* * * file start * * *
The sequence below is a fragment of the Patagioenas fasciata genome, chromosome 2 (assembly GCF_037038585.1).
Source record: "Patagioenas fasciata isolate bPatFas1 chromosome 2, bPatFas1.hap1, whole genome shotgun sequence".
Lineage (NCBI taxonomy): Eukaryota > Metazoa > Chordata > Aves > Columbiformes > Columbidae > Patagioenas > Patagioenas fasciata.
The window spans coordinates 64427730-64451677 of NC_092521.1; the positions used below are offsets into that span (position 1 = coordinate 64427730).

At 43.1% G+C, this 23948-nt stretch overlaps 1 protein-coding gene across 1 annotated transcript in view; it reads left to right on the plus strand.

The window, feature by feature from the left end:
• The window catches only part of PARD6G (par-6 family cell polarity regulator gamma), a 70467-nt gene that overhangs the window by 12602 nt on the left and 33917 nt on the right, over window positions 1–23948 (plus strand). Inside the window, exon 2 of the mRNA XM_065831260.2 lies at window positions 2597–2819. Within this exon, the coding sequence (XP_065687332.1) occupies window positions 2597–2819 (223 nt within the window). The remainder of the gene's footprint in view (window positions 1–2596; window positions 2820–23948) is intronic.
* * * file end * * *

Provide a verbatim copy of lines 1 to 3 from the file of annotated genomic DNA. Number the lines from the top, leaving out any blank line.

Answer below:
The sequence below is a fragment of the Patagioenas fasciata genome, chromosome 2 (assembly GCF_037038585.1).
Source record: "Patagioenas fasciata isolate bPatFas1 chromosome 2, bPatFas1.hap1, whole genome shotgun sequence".
Lineage (NCBI taxonomy): Eukaryota > Metazoa > Chordata > Aves > Columbiformes > Columbidae > Patagioenas > Patagioenas fasciata.